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Messages - gmac

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2026
All Grain Brewing / Re: Water Report
« on: March 17, 2011, 12:05:02 PM »
I should have copied this in before.  This is the comment from the gentlemen who manages our municipal water concerning sodium and magnesium.

Please see attached for additional test results.  The sodium is 23.6 mg/L and is in the online report. The average pH of the water is 7.8. To get the magnesium level you can subtract the calcium from the hardness to give you an approximation.

Not sure if this makes sense.  I will read the section you attached on Alkalinity reduction.  I inquired on another string about Citric Acid and it's use to reduce the pH (I realize I am probably getting pH and Alkalinity confused).  I have been unable to find phosphoric or lactic acid in my limited search to date.

2027
All Grain Brewing / Water Report
« on: March 17, 2011, 08:40:09 AM »
I was able to track down a water report for our municipal water system.  Could someone please help me interpret the results and what that would mean for brewing?  I think the water is pretty alkaline and pretty hard and thus more suited to dark ales than light lagers but please help me understand what all this means and if any water adulteration is necessary.
Thanks

Edit:  Can't figure out how to attach a PDF, or if that is possible.  Here are some of the parameters, let me know what else I need.

Alkalinity (as CaCO3) - 216
Hardness (mg/L as CaCO3) - 214
pH - 7.8
Sodium - 23.6 (not on the report but communicated so I don't know the units, I am sure mg/L makes the most sense.)
Sulphates (mg/L) - 37
Chloride (mg/L) - 11
Calcium (mg/L) - 38.5
Iron (ug/L) - 169
Copper (ug/L) - 12
Manganese - (ug/L) - 8
Potassium (mg/L) - 1.42
Zinc (ug/L) 10<MDL

2028
All Grain Brewing / Re: How long does a batch take/Grinding grain.
« on: March 17, 2011, 08:31:21 AM »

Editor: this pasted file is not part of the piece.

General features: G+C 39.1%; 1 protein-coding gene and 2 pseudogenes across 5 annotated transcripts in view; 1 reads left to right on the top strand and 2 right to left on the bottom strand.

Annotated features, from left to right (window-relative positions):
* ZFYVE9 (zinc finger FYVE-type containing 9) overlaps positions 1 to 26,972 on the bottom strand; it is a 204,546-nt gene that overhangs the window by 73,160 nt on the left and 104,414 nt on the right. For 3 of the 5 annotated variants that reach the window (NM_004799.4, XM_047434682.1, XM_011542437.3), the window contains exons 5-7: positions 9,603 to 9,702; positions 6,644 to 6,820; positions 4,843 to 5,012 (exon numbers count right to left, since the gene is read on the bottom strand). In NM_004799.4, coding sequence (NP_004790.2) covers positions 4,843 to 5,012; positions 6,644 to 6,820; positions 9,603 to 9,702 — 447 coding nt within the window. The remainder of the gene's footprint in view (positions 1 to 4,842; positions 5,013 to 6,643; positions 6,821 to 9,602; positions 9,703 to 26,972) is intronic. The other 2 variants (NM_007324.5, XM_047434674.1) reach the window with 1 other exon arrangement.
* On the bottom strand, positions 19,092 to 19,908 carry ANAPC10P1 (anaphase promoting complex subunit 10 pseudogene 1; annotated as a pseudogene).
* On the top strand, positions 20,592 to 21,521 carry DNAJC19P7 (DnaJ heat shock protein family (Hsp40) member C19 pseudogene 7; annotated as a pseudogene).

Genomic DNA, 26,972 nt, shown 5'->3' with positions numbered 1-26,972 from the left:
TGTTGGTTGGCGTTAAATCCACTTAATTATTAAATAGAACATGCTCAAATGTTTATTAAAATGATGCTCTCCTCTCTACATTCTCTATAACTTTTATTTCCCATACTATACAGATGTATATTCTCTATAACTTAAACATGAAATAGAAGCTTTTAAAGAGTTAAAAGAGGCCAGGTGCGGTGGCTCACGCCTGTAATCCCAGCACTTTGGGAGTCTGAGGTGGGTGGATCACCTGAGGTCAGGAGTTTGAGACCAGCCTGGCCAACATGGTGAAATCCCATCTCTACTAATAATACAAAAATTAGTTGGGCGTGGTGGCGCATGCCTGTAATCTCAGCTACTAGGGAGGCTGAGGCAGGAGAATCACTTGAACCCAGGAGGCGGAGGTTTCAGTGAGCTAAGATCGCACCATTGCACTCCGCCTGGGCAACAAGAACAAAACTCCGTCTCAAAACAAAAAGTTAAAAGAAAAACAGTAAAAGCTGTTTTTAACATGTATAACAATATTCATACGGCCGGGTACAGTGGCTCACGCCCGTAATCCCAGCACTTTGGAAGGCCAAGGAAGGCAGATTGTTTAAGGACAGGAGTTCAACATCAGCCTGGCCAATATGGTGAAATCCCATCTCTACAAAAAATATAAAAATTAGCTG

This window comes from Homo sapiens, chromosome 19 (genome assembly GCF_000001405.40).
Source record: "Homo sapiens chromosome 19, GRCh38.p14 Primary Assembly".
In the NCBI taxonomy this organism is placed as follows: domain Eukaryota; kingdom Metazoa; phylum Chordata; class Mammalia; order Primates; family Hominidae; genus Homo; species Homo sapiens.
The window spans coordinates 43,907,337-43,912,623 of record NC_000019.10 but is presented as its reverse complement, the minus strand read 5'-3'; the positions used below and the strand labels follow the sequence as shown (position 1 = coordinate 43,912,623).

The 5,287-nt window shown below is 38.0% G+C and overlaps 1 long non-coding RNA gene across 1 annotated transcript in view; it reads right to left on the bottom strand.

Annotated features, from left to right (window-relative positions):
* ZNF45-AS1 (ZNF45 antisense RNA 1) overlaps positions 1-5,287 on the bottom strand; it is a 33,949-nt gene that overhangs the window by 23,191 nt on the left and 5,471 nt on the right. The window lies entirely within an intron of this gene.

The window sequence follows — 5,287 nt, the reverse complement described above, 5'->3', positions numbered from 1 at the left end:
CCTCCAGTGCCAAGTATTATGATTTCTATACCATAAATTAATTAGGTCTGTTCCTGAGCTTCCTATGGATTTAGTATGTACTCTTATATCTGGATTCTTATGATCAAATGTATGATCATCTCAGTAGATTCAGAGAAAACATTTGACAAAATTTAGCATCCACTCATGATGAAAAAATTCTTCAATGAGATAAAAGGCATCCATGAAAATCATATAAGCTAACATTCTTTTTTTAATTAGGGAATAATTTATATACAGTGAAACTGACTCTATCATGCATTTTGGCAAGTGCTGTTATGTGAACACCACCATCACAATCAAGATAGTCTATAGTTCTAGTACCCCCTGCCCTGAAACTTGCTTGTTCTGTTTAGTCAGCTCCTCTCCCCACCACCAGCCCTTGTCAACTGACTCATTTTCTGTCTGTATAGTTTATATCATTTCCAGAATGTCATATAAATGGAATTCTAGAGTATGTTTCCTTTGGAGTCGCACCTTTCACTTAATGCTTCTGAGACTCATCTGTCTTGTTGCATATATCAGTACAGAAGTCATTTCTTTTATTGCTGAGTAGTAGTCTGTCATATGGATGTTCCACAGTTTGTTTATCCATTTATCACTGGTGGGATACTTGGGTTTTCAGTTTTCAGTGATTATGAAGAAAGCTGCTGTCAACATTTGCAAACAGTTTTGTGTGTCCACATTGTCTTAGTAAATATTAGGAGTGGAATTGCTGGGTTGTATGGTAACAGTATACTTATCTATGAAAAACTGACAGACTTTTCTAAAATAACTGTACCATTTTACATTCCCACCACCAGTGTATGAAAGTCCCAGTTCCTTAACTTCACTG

It always amazes me how these threads can meander across so many topics.   :D

For what it's worth, I'll run my chiller "wide open" as you all suggest next time.  Hoping to do a batch tomorrow so I'll see what time it takes.  Our tap water is 45 degrees F.

2029
Yeast and Fermentation / Re: Slow Lager Starter
« on: March 16, 2011, 02:53:51 PM »
Now I'm starting to wonder if I should leave it longer before brewing.  I sort of have to work around available days as well.  Would it be advisable to cool it, dump the liquid from the yeast cake and then add a second batch of 1.040 wort and leave it longer?  Would this give me a higher yeast # or would the yeast that is there just use up the sugar without increasing any further in #?  I keep reading that for a lager I need a huge # of yeast and Mr. Malty seems to think I need something around 3. 75 L of starter which seems like an awful lot. 

Or, just stick with the original plan to give it another day, chill and brew?

Next question, and perhaps its a silly one but I will have a bit of yeast left in the bottom of the jug when I pitch.  Is there any reason I can't put a small amount of boiled wort (say a cup or two) on top of that and start it all over again? 

2030
Yeast and Fermentation / Re: Slow Lager Starter
« on: March 16, 2011, 02:42:49 PM »
I guess it's alive.  Patches of froth on top and it foams now when I shake it.  I can't believe how slow this is to get going.  I am really glad I did a starter or I'd have probably given it up for dead and gone out and gotten some dry yeast and pitched that if it had been in a carboy.  I'll give it another day and then cool it to brew on Friday.  I really can't get over how slow it was to get started.  Is this typical for most lager yeasts?

2031
All Grain Brewing / Re: How long does a batch take/Grinding grain.
« on: March 16, 2011, 09:01:43 AM »
I've also noticed that if you reduce the water pressure (partially turn off the tap) when you get to that 'stalling' point around 90F, you can still get the temp down fairly quickly.  I would guess that its because the cold water is in contact with the hot (warm) wort for a longer period, increasing the heat transfer efficiency.

I believe you are right.  I kept adjusting mine slower and slower by feeling the outlet line.  If it was coming out cold, I figured it wasn't in contact long enough to efficiently transfer the heat.  At the end, I think the tap was barely on.  I will have to try the ice bath that was mentioned.  Our water is pretty cold here year round although in the summer it will get a little warmer.